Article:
Welcome On Mobius

Mobius was created by professionnal coders and passionate people.

We made all the best only for you, to enjoy great features and design quality. Mobius was build in order to reach a pixel perfect layout.

Mobius includes exclusive features such as the Themeone Slider, Themeone Shorcode Generator and Mobius Grid Generator.

Our Skills


Canada’s Foreign Aid

The dashboard below provides data and analysis on Canada’s international assistance.

International Assistance Spending

Canada’s international assistance spending totaled CAD$5.8 billion in 2015, up from CAD$4.9 billion in 2014.

International assistance spending equates to about CAD$163 per Canadian in 2015. Up from CAD$154 per Canadian in 2013 and CAD$139 per Canadian in 2014.

International assistance accounts for approx. 2% of the 2015 federal budget spending. Up from 1.75% of budget expenditure in 2014.

Foreign aid or ODA accounts for 0.28% of Canada’s gross national income (GNI) in 2015. Up from 0.24% in 2014.

Who are the largest recipients?

The largest recipient in 2015 was an exception – Ukraine – due to two substantial ODA loans from Finance Canada (totaling CAD$400 million). Total assistance to Ukraine was CAD$511 million, an increase of over 10-fold over the previous year. Even excluding the loans, assistance to Ukraine doubled over the previous year.

Others among the top 5 are: Afghanistan – CAD$207 million; Ethiopia – CAD$193 million; Tanzania – CAD$174 million; Pakistan – CAD$161 million; and Mali – CAD$152 million.

Where were the sharpest increases and declines?

The largest increase, by far, but again due to exceptional circumstances, was in the case of Ukraine (over 10-fold increase).

Among the other major recipients, Canadian assistance increased substantially in: Afghanistan, Ethiopia, Pakistan, Mali, Bangladesh, Vietnam, South Sudan, India, Nigeria and Iraq.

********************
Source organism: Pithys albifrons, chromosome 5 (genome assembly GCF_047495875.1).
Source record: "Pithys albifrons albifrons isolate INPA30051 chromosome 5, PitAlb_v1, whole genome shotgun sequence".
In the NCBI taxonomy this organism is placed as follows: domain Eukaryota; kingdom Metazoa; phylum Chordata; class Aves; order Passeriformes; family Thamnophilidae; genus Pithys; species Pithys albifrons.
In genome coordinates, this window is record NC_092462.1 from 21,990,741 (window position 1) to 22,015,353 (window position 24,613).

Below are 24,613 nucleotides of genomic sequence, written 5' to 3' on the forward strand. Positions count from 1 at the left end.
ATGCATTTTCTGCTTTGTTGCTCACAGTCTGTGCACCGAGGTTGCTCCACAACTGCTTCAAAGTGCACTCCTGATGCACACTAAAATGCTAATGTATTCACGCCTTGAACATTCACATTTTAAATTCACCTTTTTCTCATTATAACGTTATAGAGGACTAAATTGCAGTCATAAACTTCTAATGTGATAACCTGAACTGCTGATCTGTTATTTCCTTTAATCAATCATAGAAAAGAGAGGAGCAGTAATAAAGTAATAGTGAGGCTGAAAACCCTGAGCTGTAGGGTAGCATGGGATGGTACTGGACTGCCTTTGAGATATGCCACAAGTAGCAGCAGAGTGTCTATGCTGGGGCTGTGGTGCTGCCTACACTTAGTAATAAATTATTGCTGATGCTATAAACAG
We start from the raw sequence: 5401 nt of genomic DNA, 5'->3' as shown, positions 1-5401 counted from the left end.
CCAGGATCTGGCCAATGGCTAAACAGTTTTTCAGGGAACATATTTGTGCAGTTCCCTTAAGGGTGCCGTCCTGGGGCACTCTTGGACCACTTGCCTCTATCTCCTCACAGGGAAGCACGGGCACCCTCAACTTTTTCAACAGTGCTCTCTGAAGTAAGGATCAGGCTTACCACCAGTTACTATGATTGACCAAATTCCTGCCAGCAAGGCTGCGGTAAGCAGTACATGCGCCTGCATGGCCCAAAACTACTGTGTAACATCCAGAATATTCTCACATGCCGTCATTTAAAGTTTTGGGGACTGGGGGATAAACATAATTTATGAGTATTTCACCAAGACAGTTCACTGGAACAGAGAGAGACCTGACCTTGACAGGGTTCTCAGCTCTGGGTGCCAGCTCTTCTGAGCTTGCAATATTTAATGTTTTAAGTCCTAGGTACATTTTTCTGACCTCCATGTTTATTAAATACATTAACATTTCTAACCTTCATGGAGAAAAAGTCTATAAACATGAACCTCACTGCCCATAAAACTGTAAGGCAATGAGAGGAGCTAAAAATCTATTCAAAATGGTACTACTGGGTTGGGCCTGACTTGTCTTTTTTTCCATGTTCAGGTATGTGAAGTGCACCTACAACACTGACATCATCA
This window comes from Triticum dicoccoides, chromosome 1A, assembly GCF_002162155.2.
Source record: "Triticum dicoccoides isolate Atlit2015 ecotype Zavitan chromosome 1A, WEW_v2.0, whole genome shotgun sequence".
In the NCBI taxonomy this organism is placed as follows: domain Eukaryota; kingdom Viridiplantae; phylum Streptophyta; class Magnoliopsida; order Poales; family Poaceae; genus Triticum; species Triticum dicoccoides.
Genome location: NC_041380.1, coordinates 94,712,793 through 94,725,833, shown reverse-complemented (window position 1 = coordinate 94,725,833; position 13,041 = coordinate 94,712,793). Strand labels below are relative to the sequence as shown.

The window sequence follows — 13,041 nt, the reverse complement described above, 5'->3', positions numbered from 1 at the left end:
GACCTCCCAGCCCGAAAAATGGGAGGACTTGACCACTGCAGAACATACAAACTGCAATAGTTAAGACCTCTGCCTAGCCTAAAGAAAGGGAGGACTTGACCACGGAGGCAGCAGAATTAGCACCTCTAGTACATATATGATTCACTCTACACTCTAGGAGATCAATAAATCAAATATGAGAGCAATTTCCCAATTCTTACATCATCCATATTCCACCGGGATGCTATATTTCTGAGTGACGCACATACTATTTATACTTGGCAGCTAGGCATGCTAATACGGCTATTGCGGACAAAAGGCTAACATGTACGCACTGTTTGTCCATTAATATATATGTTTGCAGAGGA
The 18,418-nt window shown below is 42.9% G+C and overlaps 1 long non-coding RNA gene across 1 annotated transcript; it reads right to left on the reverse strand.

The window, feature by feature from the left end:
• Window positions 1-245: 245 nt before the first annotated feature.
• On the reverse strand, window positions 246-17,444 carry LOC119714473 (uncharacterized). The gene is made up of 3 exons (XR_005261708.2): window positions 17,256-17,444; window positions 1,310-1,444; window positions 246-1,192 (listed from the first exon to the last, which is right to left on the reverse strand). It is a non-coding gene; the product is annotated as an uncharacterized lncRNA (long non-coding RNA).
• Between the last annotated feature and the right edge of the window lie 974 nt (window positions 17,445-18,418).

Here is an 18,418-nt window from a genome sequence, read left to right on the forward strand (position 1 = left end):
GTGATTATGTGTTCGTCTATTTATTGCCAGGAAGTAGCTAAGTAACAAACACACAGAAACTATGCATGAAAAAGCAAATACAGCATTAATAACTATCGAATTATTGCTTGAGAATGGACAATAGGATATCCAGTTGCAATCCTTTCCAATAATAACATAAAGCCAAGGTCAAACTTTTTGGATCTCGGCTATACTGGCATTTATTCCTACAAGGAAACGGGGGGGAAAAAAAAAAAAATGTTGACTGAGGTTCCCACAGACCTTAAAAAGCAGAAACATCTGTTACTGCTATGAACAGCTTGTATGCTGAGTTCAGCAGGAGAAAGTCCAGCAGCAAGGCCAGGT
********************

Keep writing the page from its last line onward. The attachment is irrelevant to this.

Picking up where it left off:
While Canadian assistance declined in: Tanzania, Ghana, Haiti, Jordan, Syria and Lebanon. In most cases declines were modest, and or from very high increases (e.g. in the case of Syria and neighboring countries), and therefore should not be read in to. In other cases – Haiti and Afghanistan for instance – declines seem part of longer-term secular trends.

Income Groups and Regions

34.3% of aid went to Least Developed (or poorest) Countries, another 2.4% went to other Low Income Countries, and 27.1% went to Lower Middle Income countries (28% is not coded by income group).

Africa received the highest share at 41%, followed by Asia (28%), and the Americas and Europe (10% each).

The share of Europe increased substantially, over 5-fold, because of exceptional loans to Ukraine. The share of the Americas has continued its decline since 2012. The other regions are relatively unchanged, and Africa remains the most important by far.

Key Exceptions and Caveats

2015 figures compared to 2014 indicate a substantial increase, as discussed above. However the reasons for these, as also discussed, are loans to Ukraine which were an exception, and also a one-time double payment to World Bank IDA. Excluding these – which can be done above by deselecting from the “Source (initiative specific)” option above, as here – provides a different picture. Overall assistance is flat (CAD$4.52bn in 2014 vs. CAD$4.55bn in 2015).